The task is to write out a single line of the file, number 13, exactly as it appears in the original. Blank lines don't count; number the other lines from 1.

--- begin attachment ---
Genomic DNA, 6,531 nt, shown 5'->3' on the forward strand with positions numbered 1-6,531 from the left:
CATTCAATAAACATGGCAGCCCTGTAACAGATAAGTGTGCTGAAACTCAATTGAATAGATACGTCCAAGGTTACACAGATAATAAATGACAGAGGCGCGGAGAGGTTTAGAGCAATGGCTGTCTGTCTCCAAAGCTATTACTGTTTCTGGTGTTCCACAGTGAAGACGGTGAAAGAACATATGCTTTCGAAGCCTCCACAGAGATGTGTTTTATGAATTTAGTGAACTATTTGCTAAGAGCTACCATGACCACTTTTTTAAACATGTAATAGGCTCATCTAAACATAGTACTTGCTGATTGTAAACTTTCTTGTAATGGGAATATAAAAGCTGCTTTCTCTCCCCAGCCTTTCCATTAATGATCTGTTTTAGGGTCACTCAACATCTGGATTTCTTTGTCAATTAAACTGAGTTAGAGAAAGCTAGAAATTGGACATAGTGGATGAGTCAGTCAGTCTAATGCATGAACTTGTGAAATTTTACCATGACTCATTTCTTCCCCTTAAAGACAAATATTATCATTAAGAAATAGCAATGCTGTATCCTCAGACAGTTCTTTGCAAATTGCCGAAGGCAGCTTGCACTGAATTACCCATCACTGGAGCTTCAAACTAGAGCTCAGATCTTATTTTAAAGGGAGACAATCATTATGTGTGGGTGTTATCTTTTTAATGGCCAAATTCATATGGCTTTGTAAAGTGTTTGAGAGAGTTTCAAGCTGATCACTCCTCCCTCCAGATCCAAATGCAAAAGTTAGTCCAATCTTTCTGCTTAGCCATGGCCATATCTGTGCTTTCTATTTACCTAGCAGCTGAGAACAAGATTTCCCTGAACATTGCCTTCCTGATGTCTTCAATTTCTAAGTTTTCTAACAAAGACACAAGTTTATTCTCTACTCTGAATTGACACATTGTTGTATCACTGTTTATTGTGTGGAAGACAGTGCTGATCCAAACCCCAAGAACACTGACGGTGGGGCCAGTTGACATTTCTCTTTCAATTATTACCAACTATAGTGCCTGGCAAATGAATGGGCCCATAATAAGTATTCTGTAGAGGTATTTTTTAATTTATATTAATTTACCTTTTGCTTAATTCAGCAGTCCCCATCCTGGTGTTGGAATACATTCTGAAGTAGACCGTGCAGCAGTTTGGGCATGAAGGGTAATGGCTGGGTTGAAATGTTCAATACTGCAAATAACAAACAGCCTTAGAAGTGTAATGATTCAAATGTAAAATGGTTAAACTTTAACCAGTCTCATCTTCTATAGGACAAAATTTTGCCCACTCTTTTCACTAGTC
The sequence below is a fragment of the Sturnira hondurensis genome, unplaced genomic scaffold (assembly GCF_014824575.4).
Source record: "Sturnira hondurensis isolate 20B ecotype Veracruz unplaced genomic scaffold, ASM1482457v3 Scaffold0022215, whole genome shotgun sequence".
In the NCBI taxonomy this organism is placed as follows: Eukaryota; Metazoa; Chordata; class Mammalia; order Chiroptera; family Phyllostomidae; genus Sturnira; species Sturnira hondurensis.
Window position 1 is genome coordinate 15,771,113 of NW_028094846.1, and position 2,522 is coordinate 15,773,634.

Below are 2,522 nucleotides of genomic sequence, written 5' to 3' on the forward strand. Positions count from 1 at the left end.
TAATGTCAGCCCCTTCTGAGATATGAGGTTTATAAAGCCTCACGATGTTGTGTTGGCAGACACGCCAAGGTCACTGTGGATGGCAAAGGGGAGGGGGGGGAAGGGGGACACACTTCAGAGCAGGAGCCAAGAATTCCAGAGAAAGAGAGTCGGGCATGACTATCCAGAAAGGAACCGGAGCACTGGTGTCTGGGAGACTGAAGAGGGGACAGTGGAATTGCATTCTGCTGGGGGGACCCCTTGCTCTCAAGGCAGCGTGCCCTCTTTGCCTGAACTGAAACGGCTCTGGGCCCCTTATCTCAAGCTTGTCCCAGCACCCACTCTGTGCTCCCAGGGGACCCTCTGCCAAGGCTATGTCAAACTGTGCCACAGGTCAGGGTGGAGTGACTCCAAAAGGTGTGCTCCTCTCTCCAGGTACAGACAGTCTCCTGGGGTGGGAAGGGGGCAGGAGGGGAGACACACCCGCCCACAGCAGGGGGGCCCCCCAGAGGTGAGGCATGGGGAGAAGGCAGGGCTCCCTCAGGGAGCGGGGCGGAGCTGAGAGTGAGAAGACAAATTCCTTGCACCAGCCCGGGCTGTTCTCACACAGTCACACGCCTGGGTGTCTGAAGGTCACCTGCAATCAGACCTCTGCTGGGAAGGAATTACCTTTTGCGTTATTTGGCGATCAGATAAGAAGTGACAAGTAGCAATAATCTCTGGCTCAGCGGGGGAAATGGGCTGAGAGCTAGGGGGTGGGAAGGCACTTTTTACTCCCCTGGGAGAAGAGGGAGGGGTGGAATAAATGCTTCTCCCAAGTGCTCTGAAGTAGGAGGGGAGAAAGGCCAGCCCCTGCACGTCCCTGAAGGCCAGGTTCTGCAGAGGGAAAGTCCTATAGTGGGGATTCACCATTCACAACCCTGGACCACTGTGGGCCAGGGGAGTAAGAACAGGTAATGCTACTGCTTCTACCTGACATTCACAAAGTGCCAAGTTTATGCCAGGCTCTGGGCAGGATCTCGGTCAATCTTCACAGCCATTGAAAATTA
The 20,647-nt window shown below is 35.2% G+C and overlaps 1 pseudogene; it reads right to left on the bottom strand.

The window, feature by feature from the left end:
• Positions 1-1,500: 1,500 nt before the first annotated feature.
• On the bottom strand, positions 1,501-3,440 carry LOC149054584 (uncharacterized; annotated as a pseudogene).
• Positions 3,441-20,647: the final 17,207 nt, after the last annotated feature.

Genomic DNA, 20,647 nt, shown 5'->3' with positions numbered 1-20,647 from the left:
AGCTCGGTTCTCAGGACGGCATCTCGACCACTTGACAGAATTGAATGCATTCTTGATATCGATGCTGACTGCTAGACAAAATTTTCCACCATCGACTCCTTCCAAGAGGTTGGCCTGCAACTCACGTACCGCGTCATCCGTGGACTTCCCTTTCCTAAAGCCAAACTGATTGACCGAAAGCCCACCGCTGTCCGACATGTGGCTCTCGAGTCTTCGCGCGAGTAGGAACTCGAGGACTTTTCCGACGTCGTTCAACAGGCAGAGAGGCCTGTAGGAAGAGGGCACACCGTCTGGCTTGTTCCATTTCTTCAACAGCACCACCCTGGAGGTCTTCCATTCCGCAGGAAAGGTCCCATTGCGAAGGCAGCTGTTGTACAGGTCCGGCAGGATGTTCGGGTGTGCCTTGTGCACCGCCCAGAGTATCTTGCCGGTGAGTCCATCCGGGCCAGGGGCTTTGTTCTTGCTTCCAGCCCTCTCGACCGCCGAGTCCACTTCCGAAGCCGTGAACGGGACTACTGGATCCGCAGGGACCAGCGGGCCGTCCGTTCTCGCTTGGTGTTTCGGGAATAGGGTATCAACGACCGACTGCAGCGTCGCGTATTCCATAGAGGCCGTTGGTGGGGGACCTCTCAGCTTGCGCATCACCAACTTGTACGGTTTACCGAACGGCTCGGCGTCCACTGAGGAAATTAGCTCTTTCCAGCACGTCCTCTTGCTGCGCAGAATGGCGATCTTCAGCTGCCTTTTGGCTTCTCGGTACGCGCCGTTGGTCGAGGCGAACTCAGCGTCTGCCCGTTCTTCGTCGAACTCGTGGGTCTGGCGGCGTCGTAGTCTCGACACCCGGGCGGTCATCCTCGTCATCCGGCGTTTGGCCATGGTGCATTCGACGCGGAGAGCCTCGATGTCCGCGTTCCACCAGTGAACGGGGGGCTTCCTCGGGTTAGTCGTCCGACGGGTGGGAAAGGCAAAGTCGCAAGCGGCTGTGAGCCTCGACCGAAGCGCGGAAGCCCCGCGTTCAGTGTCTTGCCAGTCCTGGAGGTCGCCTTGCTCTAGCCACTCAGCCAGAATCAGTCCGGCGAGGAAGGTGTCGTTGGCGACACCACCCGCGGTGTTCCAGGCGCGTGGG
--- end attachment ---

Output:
• Positions 3,441-20,647: the final 17,207 nt, after the last annotated feature.